QPR show that it isn't just money which buys success

Despite Manchester United, Manchester City and Chelsea reaping the rewards of their spending in recent years, QPR have shown the formula is not so simple to replicate.

From a first glance at the Premier League table, if would appear those with the biggest resources inevitably rise to the top.

Manchester City and Chelsea have an almost infinite budget and so can outbid everyone else and have reaped the rewards, if at least not this season.

Similarly Manchester United’s expansion of Old Trafford and their commercial success, especially in the Far East, has given them a larger budget to spend on new players than they had before.

By the end of the 1990s, as the benefits of the stadium expansion began to kick in, they were able to outspend everyone else, spending large sums on players such as Dwight Yorke, Wayne Rooney, Juan Sebastian Veron and Ruud Van Nistelrooy.

You could link their increased budget to their two titles won on autopilot in 2000 and 2001, without any serious challengers.

There are other examples of more money meaning more success. Look at Portsmouth, whose fortunes were artificially inflated for a while on the back of foreign money.

The club would have been extremely unlikely to have won the FA Cup or played AC Milan without it, however that same money - or sudden lack of it, would also prove their downfall.

The same is true about Blackburn’s 1995 title win. Lots of promoted clubs like Reading and Blackpool struggle in the Premiership because they don’t have the resources to build a strong enough team.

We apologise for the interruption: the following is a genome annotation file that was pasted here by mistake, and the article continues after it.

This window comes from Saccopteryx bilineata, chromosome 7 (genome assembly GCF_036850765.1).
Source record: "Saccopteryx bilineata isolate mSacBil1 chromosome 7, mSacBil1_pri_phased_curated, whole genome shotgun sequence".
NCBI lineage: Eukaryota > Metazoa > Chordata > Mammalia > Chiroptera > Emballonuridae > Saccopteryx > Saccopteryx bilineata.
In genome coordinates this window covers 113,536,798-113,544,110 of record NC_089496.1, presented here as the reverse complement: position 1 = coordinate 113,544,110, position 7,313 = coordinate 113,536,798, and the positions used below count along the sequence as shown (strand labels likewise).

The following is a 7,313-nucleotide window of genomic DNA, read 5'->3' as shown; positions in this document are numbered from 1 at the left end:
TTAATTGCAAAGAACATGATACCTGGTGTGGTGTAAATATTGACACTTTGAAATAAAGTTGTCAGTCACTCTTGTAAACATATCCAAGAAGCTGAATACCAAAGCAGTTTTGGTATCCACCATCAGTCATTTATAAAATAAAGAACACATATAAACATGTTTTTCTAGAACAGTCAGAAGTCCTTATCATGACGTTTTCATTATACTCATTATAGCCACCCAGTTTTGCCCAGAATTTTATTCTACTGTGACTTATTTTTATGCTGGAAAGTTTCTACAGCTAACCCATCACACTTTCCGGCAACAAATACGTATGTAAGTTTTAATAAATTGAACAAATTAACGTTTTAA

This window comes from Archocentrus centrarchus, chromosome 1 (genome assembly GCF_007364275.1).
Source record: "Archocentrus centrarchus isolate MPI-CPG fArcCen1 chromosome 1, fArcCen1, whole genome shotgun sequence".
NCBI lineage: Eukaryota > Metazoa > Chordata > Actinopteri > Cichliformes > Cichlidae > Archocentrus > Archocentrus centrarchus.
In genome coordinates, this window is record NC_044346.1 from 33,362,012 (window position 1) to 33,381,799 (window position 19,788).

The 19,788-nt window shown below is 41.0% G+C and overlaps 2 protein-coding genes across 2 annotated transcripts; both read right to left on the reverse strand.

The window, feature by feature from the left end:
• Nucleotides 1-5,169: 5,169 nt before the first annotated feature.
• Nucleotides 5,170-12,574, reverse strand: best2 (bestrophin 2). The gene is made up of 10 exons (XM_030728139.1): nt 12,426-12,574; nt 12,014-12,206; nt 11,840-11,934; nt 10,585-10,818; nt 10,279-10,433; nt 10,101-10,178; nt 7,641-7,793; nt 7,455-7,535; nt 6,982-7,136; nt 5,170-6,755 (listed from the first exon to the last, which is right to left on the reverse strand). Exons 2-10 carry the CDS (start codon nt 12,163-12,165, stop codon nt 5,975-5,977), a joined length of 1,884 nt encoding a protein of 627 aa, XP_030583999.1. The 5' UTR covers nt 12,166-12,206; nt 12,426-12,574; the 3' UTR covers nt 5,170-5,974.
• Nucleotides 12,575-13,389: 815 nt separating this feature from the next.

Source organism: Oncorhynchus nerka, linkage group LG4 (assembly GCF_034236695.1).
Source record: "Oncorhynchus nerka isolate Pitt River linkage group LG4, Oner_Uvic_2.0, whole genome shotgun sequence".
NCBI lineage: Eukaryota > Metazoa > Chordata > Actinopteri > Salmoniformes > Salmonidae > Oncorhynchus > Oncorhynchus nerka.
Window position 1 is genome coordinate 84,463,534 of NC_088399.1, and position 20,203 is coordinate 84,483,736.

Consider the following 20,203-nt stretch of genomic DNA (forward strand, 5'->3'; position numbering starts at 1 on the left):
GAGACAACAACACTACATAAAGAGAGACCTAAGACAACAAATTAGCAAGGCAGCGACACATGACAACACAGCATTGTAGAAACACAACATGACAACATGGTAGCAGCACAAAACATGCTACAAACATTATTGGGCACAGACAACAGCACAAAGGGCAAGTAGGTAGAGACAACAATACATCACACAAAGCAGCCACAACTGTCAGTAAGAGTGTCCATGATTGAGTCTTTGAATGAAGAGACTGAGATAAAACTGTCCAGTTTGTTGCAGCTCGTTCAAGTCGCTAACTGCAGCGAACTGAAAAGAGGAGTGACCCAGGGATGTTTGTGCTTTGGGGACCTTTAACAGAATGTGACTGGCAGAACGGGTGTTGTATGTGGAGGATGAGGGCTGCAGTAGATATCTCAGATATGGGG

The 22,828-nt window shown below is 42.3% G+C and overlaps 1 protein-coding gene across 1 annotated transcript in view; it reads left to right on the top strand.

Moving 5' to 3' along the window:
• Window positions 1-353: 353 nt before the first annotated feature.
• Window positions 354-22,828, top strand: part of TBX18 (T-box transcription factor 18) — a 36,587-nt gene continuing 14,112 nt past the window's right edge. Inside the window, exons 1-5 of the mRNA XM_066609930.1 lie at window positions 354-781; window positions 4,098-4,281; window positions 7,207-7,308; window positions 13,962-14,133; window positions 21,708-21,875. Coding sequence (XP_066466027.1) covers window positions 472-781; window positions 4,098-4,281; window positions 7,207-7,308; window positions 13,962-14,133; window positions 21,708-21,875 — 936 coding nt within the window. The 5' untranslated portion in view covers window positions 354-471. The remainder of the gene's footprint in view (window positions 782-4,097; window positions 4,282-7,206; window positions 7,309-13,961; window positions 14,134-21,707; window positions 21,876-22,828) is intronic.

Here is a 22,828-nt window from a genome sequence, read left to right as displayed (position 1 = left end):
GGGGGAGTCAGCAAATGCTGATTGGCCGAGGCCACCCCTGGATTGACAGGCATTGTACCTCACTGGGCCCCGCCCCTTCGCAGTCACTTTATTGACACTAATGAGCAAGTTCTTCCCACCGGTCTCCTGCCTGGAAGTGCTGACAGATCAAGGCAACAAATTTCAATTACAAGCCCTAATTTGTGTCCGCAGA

Also, football fans have been swooning over Bayern Munich, but how hard is it to dominate a league and do well in Europe when you can spend 31 million euros on a player, and when your transfer budget is said to be twice as big as the next team?

When you look a bit closer at the evidence, it becomes clear that money is just one part of the jigsaw of a successful club, and so you see how it is not possible to “buy success”.

You need a good manager, tactics, team spirit and a good board. Just look at QPR, where a series of spending splurges has done nothing to boost their fortunes, and the club now face a disastrous relegation.

This was because after spending big they had no team spirit, and the players lacked any kind of passion or organisation. All of these problems were the result of the big spending, as they had a squad full of mercenaries who didn’t care about QPR and were looking for one last pay day, like Jose Bosingwa, who cared so little he laughed after his team had gone down.

QPR would have been better off looking for hungry younger players from the lower leagues and abroad, like Wigan have done. Another example was the expensively assembled Real Madrid Galácticos, who crashed and burned due to their lack of balance and organisation.

I mentioned above the accusation Manchester United have been able to buy success, but David Beckham, Paul Scholes, Ryan Giggs and Gary Neville didn’t cost them anything and Peter Schmeichel, integral to their 1990s success, only cost £500,000.

Also, United only really began to increase in popularity once they had got a few titles under their belt. So in that sense it was a reward for their hard work.

There are also examples of teams who have done the opposite of QPR, who have achieved things on limited budgets. Just look at David Moyes at Everton.

If the Premier League really was all about money, surely QPR would have finished be above the Toffees?


image: © wonker

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